Director: Jonathan Kent
Conductor: Peter Robinson
Reviewer: Jeffrey Mayhew
It is not in any way to denigrate the multitude of Mikados performed at many different levels (all with love and enthusiasm) to say that a flawlessly sung and acted version is not merely a wonderful experience but almost a new perspective on such a well known piece.
This jewel of a production with Sue Clane's beautifully characterised costumes in Stefan Lazarides stunning surrealist deco set is entertainment of the highest order from beginning to end. This is a production which seems to be permanently on its toes; tripping exquisitely from set piece to set piece with a whiff of inter-war campery adding discreet spice to the convolutions of the plot. The corps de ballet (original choreographer Anthony van Laast, revival choreographer Stephen Speed) punctuate and support the wonderful singing and pacy action with deft, witty flourishes as the baggage bearing and feather duster wielding staff of some Hotel Splendide where the (very British) "gentlemen of Japan" and the equally British schoolgirls gather to see through the suitably comica opera machinations.
The bill boards talk in terms of a stellar cast and they are not wrong. Alfie Boe is a brilliant Nankie-Poo; a preppy Bertie Wooster meeting Algernon with perfect comedic touches and wonderful movement. All this is so good that had he Rex Harrisoned his way through the role he would have been loved but, of course, he has a beautiful tenor voice so cue audience rapture!There are no howevers and caveats in the rest of the cast either. Pooh-Bah's quintessentially Ealing vicar is an inspired piece of characterisation sung with delicacy and refinement by William Robert Allenby. Donald Maxwell allows the Scot in him full rein to truly great effect as the completely corrupt, grasping and cheerfully unrepentant Pooh-Bah. It is no surprise that Sophie Bevan (Yum-Yum) has a repertoire featuring many baroque roles and that Pamina is soon to be performed by her. She brings a truly beautiful voice to this role as well as wit and verve. "The Sun Whose Rays..." surely has rarely been better sung and performed. Fiona Canfield (Peep-Bo) and Claudia Huckle (Pitti-Sing) complete a delicious and irresistible trio. Claudia Huckle made particularly charming work of trying to deceive the Mikado. Richard Suart's Ko-Ko has to be a classic take on a fabulous role. Skittering between refeened and Fools and Horses his diminutive, perky chancer is a heart stealer as well as a scene stealer. All the time, of course, particularly in a fine production, those in the know eagerly await the coming of Katisha. Just how Katisha-like will she be. Expectations here were fulfilled to the brim and over. Anne Marie Owens was Katisha and the vision of her suffocating Ko-Ko in her bosom will remain with me for a long time. Again, also beautiful singing. But then it all is.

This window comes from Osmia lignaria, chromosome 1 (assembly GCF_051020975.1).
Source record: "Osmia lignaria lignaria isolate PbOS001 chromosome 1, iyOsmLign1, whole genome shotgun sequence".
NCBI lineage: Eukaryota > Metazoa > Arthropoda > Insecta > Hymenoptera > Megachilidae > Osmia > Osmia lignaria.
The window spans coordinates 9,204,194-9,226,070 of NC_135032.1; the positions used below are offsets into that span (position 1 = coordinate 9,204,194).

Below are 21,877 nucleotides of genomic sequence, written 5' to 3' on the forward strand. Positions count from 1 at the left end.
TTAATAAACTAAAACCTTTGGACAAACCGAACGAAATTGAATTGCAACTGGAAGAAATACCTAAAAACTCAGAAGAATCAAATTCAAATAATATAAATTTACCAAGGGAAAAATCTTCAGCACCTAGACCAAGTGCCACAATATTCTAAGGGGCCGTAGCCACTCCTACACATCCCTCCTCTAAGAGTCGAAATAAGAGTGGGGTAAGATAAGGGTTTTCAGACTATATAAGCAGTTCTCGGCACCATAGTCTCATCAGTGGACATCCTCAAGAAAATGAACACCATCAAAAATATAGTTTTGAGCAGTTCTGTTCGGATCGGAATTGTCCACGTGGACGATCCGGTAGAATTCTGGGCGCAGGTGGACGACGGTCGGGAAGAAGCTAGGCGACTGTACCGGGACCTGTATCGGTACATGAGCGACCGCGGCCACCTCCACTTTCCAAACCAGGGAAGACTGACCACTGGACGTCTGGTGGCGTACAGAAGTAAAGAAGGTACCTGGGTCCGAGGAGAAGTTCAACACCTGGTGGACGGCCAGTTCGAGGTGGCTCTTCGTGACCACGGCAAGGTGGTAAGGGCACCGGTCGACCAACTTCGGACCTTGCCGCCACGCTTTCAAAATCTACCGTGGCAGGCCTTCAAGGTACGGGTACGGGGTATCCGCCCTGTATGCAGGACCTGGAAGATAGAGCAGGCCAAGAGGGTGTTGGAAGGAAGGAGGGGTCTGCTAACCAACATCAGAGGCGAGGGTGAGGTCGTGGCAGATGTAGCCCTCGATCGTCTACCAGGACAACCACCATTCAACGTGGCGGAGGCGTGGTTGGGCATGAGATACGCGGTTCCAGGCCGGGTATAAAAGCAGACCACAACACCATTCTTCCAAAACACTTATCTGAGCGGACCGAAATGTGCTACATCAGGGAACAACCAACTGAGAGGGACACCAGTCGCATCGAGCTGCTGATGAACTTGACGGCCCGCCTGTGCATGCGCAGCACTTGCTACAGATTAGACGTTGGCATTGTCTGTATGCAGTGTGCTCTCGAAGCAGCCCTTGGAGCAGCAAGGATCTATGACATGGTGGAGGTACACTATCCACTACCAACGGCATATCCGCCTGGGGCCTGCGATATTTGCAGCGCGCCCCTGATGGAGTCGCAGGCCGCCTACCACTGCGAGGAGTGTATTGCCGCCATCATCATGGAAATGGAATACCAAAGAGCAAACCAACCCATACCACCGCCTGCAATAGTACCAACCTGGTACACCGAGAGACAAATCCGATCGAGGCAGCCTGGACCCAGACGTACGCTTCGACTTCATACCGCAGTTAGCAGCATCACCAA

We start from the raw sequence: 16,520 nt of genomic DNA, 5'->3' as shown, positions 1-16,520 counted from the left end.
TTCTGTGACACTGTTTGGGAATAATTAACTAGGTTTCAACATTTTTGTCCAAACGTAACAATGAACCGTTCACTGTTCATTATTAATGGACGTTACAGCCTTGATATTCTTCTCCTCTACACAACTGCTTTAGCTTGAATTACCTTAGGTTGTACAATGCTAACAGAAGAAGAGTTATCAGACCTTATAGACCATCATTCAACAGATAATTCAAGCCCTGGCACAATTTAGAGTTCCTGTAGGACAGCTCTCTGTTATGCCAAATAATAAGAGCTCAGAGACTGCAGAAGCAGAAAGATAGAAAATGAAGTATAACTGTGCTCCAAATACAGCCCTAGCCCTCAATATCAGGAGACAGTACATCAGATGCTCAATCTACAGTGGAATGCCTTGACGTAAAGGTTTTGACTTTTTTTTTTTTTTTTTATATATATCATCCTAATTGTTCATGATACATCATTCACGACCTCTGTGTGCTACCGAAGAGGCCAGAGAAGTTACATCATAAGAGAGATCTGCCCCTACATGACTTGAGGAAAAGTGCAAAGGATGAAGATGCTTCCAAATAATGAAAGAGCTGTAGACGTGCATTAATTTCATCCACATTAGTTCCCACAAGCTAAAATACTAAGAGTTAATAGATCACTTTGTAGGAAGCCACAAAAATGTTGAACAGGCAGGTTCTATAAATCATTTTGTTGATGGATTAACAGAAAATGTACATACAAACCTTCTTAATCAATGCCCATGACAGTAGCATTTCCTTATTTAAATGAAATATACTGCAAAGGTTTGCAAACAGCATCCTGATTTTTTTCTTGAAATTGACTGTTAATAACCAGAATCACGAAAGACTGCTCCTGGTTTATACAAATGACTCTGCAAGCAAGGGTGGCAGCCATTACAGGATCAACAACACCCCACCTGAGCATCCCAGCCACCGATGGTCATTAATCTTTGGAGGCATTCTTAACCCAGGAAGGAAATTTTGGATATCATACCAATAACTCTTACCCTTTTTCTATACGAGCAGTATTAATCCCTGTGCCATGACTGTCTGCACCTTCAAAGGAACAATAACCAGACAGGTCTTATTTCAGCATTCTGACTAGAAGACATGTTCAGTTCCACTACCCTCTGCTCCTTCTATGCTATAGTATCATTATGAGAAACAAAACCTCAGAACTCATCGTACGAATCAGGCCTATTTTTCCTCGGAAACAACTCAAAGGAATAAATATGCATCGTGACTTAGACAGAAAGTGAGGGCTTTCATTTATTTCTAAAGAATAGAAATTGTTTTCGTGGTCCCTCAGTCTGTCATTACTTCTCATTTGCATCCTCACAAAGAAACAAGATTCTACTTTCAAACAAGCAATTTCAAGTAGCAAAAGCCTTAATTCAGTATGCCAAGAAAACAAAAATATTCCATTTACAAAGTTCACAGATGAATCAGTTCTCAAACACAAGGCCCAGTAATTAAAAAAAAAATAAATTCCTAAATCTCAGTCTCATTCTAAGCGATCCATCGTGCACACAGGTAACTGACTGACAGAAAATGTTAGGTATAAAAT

All the audience could possibly have hoped for was a second half as good but this was not to be. The second half exceeded any expectations we could have had when the cast was joined by the Mikado himself. and what subtle artistry Richard Angas brought to the role. Stylish, amusing and deeply disturbing his inflated Robert Morley of a Mikado was a supreme element in an already supreme production. Jonathan Miller come forward and be thanked for it all! And he did - with Peter Robinson who conducted with both tact and bravura - and the audience were loathe to let any of them go. A magnificent night!
Runs until 10th March